Florida Judge Denies Kleiman Estate’s Request for New Trial Against Craig Wright

Florida Judge Denies Kleiman Estate’s Request for New Trial Against Craig Wright
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Florida Judge Denies Kleiman Estate’s Request for New Trial Against Craig Wright

There will be no new trial in the case of the estate of David Kleiman vs. Craig Wright, the Australian computer programmer best known for his widely-disputed claims to be the inventor of bitcoin.

On Monday, Florida judge Beth Bloom struck down a motion by attorneys for Ira Kleiman – the brother of Wright’s deceased friend and collaborator, Dave – for a new trial, citing the violation of a court order to not discuss Kleiman’s troubled relationship with his brother.

Kleiman, on behalf of Dave’s estate, sued Wright in a Florida court for allegedly stealing his brother’s fair share of intellectual property the pair supposedly developed together (including the bitcoin IP, the plaintiffs claimed) and bitcoins they were said to have mined jointly. Kleiman said the two created a business entity – W&K Info Defense Research – to develop and mine bitcoin, but Wright’s attorneys attempted to convince the jury that the entity was a failed attempt by Dave and Wright’s ex-wife to get government contracts for software development.

The attempt worked – mostly. After five weeks in the courtroom detailing the convoluted relationships between Wright and the Kleiman family, as well as Wright’s meşru issues with the Australian Taxation Office, the jury ultimately sided with Wright on all but one of the charges.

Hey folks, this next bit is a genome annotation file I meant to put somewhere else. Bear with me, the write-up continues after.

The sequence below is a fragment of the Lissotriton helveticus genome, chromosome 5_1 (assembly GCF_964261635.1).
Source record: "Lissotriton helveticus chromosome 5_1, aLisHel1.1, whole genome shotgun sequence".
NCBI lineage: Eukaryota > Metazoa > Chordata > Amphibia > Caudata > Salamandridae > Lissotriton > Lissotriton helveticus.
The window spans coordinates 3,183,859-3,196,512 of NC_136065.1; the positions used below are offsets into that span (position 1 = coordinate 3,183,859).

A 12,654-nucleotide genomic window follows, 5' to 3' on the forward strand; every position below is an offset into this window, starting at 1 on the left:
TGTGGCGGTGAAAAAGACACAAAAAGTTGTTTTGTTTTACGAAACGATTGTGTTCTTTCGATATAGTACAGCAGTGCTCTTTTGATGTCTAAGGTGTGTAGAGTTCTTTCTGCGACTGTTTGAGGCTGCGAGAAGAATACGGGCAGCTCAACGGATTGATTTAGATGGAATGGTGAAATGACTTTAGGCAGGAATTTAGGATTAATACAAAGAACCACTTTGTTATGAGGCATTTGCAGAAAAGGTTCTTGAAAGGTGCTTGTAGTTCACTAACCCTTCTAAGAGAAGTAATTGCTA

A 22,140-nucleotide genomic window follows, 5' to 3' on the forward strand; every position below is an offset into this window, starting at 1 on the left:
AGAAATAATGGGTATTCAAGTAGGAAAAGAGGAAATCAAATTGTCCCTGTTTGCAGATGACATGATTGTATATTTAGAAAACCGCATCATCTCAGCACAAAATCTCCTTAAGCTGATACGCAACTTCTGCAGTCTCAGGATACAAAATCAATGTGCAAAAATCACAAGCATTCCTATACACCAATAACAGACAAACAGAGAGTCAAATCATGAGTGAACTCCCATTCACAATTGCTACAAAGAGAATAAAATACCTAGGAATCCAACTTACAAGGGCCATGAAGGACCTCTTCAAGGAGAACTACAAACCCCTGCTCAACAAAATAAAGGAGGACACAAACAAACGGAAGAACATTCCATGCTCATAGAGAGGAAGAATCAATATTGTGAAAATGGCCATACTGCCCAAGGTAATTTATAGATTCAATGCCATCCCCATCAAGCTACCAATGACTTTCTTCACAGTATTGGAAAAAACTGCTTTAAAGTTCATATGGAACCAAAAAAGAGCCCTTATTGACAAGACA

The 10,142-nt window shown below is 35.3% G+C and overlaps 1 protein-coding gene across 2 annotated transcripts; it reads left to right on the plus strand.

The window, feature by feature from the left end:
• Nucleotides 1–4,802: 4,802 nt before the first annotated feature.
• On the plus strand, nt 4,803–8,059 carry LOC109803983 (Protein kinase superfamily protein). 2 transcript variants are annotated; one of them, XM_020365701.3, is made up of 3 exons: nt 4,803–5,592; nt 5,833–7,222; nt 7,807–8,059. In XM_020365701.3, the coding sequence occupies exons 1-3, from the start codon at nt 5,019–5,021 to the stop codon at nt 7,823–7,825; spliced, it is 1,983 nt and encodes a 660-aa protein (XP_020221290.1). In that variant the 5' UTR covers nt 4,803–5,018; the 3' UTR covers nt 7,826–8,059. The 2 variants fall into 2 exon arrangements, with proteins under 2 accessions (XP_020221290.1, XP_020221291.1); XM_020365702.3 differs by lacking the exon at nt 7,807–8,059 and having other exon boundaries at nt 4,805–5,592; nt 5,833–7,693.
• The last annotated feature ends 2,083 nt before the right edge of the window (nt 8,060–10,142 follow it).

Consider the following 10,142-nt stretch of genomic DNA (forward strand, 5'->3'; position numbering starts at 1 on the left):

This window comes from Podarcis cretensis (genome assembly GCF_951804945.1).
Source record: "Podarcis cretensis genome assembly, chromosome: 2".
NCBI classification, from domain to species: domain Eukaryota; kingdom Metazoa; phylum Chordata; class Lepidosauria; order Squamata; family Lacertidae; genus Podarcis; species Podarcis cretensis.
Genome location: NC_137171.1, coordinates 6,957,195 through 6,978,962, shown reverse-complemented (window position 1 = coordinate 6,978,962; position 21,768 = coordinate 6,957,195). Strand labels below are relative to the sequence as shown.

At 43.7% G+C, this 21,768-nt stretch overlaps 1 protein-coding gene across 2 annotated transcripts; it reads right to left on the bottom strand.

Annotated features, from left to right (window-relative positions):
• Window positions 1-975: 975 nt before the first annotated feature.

The jury found Wright guilty of intellectual property theft and ordered him to hisse $100 million in damages to W&K. The verdict did not address, one way or the other, Wright’s claim to be Satoshi Nakamoto, the pseudonymous creator of Bitcoin, whose real identity has never been conclusively determined.

The kanunî battle rages on

Though attorneys for Kleiman’s estate initially hailed the outcome of the trial as a win, their motion for a new trial filed on Jan. 4 details their concern that, by hinting about the estrangement between Ira and Dave, Wright’s attorneys unfairly swayed the jury.

The Court disagreed, finding that the plaintiff’s arguments were ultimately “unpersuasive and insufficient to warrant a new trial.” Bloom added that Kleiman’s attorneys failed to object to questions about the brothers’ relationship during the trial.

Vel Freedman, lead attorney for the plaintiffs, told CoinDesk the next step was to appeal Bloom’s decision.

Then, there’s the matter of the $100 million bill – which Freedman said could be bumped to $140 million if Kleiman’s motion to add prejudgment interest is approved.

“Since [Wright] has not filed for an appeal, nor bonded that amount, enforcement begins right away,” Freedman said.

“And since he’s failed to make a single payment on it, we’ll begin enforcement.”

Andres Rivero, the lead attorney for Wright, did not respond to CoinDesk’s request for comment.

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